Greatest Film Scenes
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The Burmese Harp (1956, Jp.)


Written by Tim Dirks

Title Screen
Movie Title/Year and Scene Descriptions

The Burmese Harp (1956, Jp.)

In director Kon Ichikawa's haunting black and white anti-war drama with musical elements; it was adapted from the 1946 post-war children's novel of the same name by Michio Takeyama, to teach children about the ideals of Buddhism; its fable-like story was a meditation upon evil, the devastating aftermath and horrors of the chaos of war, the mystery of why mortals suffer, and spiritual awakening; the narrator described it as "a story we shall never forget"; the film was remade in color (and was 17 minutes longer) by the same director as The Burmese Harp (1985):

  • "The soil of Burma is red, and so are its rocks" - the film's sparse and enigmatic opening words were a metaphoric description of the dying and suffering human soul
  • at the close of the Pacific theatre of WWII in July of 1945, a group of weary Japanese soldiers, exhausted by years of war and fighting in Burma, were retreating and planning to return to Japan; the group of soldiers in a regiment was led by Captain Inouye (Rentarō Mikuni), a compassionate and thoughtful music school graduate and teacher-scholar

Mizushima Playing Harp For His Regiment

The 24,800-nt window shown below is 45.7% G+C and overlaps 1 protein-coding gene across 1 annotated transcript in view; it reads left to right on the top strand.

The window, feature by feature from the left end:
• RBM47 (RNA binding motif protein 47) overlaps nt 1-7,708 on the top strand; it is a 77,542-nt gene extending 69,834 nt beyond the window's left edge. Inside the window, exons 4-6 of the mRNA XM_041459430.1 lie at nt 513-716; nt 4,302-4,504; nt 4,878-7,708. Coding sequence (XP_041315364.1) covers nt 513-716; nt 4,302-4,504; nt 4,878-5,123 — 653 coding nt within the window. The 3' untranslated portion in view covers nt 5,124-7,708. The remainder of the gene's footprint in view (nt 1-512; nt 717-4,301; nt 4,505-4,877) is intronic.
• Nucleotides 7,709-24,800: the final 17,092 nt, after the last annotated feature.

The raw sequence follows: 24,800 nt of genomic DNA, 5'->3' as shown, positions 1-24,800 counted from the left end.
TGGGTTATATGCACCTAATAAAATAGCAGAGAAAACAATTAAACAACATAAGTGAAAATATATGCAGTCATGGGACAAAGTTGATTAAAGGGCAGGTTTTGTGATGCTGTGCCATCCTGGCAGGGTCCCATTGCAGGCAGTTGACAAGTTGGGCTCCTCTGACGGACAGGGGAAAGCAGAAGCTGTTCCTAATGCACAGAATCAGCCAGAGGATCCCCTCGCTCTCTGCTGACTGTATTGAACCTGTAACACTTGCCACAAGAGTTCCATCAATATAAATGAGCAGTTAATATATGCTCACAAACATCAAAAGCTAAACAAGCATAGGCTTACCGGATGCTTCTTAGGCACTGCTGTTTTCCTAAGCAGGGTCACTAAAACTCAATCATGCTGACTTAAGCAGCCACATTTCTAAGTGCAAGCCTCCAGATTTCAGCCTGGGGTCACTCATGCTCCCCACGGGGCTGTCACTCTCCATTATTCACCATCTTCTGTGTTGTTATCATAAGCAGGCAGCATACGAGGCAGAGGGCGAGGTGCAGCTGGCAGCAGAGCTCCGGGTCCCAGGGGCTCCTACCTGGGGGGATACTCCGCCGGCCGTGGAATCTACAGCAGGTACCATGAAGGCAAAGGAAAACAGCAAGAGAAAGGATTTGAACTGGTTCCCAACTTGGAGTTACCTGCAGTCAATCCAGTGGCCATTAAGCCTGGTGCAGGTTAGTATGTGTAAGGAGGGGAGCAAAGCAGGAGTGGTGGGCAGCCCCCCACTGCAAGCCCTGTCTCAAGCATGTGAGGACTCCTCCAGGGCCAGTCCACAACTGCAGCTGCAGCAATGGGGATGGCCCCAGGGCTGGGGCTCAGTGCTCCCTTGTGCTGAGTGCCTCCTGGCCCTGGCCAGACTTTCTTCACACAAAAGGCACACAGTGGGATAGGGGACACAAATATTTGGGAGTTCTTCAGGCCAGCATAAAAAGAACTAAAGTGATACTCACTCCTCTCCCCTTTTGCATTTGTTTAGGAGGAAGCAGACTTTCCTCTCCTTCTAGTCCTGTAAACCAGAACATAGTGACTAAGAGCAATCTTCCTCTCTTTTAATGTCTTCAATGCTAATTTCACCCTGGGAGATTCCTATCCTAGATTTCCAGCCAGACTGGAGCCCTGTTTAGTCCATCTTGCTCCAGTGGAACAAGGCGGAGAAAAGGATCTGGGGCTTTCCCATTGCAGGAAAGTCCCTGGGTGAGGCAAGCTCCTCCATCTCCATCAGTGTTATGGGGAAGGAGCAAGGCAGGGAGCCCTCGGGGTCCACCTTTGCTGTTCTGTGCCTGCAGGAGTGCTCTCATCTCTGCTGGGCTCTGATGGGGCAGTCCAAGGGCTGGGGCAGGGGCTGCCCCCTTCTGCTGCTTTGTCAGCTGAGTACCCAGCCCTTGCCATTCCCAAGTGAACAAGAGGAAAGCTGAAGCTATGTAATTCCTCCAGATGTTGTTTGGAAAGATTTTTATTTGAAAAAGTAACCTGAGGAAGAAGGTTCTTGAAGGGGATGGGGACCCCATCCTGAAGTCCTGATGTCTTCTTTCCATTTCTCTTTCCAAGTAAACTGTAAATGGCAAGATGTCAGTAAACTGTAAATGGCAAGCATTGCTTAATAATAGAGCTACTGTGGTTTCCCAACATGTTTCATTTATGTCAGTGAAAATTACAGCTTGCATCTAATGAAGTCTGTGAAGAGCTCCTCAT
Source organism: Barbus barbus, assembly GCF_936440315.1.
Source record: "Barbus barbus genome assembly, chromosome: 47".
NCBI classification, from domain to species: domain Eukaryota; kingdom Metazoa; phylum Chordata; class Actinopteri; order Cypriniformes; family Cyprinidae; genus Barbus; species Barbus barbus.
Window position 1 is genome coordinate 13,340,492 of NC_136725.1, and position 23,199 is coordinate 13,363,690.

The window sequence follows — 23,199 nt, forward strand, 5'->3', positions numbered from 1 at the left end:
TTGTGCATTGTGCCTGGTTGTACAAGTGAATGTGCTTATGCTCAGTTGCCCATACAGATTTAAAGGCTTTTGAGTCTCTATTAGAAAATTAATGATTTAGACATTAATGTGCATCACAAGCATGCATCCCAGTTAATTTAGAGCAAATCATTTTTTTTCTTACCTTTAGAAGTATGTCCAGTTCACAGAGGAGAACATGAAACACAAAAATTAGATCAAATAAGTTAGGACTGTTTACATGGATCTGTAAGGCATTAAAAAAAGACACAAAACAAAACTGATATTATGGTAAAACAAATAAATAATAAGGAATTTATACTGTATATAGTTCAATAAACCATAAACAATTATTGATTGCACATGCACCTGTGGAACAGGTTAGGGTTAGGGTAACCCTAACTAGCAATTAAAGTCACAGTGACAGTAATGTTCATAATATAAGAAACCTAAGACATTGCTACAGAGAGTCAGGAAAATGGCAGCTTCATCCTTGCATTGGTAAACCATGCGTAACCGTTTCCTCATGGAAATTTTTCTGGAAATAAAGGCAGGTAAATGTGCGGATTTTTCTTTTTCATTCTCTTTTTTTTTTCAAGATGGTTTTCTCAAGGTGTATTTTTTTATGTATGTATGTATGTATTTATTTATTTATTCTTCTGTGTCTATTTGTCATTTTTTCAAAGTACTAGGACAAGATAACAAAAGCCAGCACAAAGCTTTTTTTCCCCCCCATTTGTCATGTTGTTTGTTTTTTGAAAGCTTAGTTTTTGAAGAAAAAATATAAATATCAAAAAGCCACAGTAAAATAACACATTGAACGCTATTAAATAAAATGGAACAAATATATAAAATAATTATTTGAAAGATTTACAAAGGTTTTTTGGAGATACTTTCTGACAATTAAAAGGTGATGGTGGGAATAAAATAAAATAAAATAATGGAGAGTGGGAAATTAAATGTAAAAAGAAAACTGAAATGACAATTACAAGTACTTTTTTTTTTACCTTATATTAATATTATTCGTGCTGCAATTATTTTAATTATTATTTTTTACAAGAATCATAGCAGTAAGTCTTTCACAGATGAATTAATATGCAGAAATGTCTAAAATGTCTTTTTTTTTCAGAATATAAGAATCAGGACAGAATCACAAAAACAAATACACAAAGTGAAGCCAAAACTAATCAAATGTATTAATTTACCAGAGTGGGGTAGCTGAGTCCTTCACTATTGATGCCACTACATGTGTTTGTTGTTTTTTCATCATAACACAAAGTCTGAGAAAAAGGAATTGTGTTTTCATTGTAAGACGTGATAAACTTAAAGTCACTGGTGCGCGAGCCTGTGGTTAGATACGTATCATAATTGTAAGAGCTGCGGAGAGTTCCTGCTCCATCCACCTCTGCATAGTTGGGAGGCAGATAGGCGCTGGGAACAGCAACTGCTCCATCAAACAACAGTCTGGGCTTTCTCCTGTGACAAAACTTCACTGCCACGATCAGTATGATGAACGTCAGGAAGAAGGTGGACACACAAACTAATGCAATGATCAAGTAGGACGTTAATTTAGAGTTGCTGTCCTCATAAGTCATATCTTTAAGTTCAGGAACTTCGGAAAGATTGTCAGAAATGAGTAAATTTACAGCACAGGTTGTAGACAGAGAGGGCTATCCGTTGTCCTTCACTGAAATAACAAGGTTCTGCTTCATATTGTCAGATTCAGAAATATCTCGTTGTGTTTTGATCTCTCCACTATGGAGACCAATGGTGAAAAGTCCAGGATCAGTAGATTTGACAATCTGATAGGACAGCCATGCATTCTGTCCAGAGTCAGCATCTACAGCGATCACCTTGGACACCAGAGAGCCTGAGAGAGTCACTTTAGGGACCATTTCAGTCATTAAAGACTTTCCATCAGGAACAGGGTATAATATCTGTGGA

Regiment Captain Inouye

Mizushima With His Harp
  • as they traversed through the Burmese jungle, the Captain taught his platoon choral music, to develop camaraderie, group unity, and to lift spirits and improve morale; they sang nostalgic homeland songs with music provided by self-taught, Burmese harp-playing Private First Class Mizushima Yasuhiko (Shoji Yasui), the regiment's scout, who played his hand-crafted Burmese harp - with haunting melodies
  • when they found themselves in a peasant village surreptitiously observed and surrounded by a group of British and Indian soldiers, the Japanese soldiers began to pretend that they were blithely unaware of the enemy closeby: ("And get ready for action as we sing"); they began to sing, dance and clap to Mizushima's playing of the Japanese folk song: "Hanyuu no Yado"; to their surprise, the British joined them by serenading them with a variation of their song - their own: "Home! Sweet Home!"; they learned that night that their nation had surrendered three days earlier and the war was officially over, so they peacefully laid down their arms
  • before escorting the captured Japanese soldiers to the Allied POW camp, the British leader was convinced to send one soldier - Mizushima - who volunteered - to talk to a resistant and besieged group of Japanese soldiers who refused to quit fighting up in Triangle Mountain, a half a day's trek away
  • on a peace mission, Mizushima was given a 30 minute cease-fire deadline by the British to urge the group to surrender in their fortress; he argued to the resistant troops that Japan had already surrendered and "further resistance is useless," but they counter-argued: "Surrending is an insult to those who've died"; although Mizushima claimed that they would die needlessly and in vain, the holdouts unanimously vowed to suicidally fight to the bitter end, and that Mizushima was the "filthy coward"